In my family, we have only a few “traditions.”

Traditionally, we gather for holidays and kids’ birthdays. It might not be on the day of the holiday or the exact birthday, but we try to get together when we can. With four generations, trying to get all schedules to jive can be difficult, but we make it work. 

Like many farm families in the Ozarks, our county fair is one of our family traditions. My brothers and I showed at the fair in our younger days, now their children and grandchildren are hitting the show ring. Aunt Julie is always proud of them, no matter how they place. My Dad was the hog chairman for decades, with my mom right there too. I was the dairy cattle chair many years and we all pitched in where needed, even if that meant my bothers spending a long, hot night loading and unloading concrete blocks on a sled for a horse pull. 

Our fair also has a youth division for fine arts, home economics, horticulture and such. Kids are excited to walk into the building after judging is complete to see what they have won. Participants in those divisions don’t have to be from a farm to enter. Kids can enter drawings, pictures, flowers, even cookies and cupcakes. Every child in our county has the opportunity to win a ribbon at our little fair, and get a few bucks for their work. Both of my sisters in law and my oldest niece are, or were, teachers, so it’s not unusual to hear, “Mrs. Turner (or Mrs. McCorkill)! Come see what I did and my ribbon.” 

My family is prepping for yet another year at our county fair. I’m sure we will see some goats and maybe even a Hereford from my nieces and nephew, and everyone will likely have something in the youth building. I entered a few things in the youth division when I was a kid, but I quickly learned I’m not a great cook/baker, I can’t grow pretty flowers, I can’t draw, I can’t sew and any vegetables I might grow aren’t typically “attractive,” so it’s best if I stayed in the barns.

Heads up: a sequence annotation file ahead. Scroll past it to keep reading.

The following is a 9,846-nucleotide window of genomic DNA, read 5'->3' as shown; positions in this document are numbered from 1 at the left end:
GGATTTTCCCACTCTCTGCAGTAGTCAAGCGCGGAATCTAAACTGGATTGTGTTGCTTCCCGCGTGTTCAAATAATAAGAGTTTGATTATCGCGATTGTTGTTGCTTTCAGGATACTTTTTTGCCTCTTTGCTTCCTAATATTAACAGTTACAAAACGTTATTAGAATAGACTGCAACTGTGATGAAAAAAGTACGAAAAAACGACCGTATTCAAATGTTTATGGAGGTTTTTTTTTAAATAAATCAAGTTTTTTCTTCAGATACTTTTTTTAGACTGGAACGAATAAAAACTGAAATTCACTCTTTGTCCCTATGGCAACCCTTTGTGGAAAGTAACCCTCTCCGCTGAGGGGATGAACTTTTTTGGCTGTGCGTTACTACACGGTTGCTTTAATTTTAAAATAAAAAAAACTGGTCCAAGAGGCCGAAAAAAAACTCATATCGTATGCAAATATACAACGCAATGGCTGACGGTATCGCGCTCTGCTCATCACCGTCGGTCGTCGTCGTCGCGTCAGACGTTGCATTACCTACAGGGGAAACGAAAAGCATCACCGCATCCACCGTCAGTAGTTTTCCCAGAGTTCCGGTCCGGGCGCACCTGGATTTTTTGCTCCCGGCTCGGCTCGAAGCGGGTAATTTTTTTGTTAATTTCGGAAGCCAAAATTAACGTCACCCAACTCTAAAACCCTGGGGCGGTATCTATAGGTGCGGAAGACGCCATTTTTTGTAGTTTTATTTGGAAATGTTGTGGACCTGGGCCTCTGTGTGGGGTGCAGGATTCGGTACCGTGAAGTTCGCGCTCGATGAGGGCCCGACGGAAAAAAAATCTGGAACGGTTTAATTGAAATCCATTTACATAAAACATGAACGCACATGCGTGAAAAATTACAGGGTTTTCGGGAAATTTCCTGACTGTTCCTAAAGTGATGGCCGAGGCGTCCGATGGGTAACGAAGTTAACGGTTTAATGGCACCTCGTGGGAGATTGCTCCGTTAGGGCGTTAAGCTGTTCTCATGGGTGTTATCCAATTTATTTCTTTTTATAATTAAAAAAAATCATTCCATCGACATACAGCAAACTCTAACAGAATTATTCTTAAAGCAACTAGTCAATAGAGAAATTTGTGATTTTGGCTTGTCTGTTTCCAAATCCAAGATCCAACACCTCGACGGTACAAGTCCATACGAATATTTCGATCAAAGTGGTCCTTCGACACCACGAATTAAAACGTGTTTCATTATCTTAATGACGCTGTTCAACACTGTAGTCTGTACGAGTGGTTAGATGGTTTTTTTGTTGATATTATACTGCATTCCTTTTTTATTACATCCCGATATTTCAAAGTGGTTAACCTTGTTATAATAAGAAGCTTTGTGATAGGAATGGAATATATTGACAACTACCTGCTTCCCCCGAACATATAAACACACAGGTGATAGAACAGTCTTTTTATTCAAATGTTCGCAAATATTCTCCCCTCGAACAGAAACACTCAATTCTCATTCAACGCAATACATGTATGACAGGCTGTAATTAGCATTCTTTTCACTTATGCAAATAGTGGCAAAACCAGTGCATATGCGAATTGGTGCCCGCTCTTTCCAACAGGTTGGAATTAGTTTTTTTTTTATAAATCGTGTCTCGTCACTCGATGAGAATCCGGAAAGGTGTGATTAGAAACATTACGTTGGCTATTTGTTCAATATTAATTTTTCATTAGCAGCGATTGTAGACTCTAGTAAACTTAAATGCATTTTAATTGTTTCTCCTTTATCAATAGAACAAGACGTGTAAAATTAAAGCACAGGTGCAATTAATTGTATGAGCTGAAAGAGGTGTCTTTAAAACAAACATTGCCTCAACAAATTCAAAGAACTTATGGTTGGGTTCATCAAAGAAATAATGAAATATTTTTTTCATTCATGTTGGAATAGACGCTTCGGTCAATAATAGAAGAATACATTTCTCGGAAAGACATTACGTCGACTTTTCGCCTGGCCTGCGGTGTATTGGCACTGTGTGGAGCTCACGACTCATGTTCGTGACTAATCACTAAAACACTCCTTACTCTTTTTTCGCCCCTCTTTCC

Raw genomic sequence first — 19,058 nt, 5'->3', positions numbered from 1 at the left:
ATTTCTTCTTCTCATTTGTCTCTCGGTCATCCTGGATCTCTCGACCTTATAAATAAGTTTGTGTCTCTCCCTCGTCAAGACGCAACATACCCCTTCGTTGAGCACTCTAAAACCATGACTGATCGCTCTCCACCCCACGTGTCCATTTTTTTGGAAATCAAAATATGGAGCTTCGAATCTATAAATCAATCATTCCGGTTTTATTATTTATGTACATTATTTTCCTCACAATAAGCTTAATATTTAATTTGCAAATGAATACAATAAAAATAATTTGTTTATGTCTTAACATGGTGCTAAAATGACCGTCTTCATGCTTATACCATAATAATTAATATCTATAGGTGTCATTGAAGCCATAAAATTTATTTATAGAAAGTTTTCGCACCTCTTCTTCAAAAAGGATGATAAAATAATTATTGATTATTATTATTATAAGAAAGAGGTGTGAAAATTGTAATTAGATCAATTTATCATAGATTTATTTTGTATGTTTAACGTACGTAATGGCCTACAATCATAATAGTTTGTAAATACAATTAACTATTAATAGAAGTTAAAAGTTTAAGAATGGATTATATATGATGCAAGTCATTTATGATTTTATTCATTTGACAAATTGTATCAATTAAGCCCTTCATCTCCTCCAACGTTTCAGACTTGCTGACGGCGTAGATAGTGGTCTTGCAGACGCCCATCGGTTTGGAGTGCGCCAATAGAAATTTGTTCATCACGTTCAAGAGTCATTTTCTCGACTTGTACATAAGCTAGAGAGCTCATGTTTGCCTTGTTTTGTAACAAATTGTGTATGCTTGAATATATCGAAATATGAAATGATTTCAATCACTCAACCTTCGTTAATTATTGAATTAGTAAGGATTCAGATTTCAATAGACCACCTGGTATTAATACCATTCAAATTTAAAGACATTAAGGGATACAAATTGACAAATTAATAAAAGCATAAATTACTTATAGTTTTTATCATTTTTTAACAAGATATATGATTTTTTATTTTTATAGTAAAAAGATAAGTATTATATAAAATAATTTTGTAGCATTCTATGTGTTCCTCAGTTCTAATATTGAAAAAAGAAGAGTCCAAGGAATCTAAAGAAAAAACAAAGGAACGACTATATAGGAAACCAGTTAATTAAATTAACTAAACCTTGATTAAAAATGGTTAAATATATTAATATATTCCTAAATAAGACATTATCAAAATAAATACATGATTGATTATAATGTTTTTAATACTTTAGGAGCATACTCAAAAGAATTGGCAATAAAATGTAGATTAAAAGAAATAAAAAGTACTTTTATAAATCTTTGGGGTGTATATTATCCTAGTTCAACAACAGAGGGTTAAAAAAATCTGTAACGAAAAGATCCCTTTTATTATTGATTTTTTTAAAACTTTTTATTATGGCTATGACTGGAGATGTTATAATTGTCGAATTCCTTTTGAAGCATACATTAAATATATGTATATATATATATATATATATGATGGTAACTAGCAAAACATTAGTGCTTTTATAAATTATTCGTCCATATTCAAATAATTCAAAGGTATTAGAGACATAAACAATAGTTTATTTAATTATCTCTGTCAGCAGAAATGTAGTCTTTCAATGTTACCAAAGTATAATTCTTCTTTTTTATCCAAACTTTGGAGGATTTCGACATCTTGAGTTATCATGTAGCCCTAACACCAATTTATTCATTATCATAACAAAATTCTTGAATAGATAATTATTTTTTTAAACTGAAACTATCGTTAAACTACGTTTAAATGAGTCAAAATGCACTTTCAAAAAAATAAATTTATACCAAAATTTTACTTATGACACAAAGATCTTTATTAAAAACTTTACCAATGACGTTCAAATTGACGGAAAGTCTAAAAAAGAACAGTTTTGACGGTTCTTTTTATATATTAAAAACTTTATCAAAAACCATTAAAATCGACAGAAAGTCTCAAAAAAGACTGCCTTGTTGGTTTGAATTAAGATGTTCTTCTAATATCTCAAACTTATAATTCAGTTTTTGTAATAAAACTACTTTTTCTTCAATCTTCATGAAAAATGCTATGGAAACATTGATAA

I don’t help out with the fair like I once did, but I am the “official photographer,” so I will be there for every show, trying to ramrod kids, animals, county queens and princesses, and sponsors all into one picture that not only makes the people look good but the animal as well. I’ll line up kids from the youth division with their ribbons and projects to take their pictures too. My contribution isn’t much to our local fair, but I feel it’s the least I can do for an event I loved so much to participate in when I was a kid. 

Many of our county fairs, as well as larger shows and community events/festivals, are canceled this year in the wake of the COVID-19 crisis. Even the World Dairy Expo is casualty to the crisis. I guess it’s better to be safe than sorry, but that doesn’t mean participants aren’t disappointed.

Experts say face masks and social distancing are here to stay, making it our new normal. It could also mean more community events will be altered in some way, or simply canceled, including livestock shows. That’s something I don’t want to think about because we need to continue with our old normal for as long as we can. 

There have been only a few years over the last 35, 40 years when my family hasn’t shown at our small county fair or at least been at the fair doing something, so it would be hard to let go. It is, after all, a tradition.

Julie Turner-Crawford is a native of Dallas County, Mo., where she grew up on her family’s farm. She is a graduate of Missouri State University. To contact Julie, call 1-866-532-1960 or by email at [email protected].


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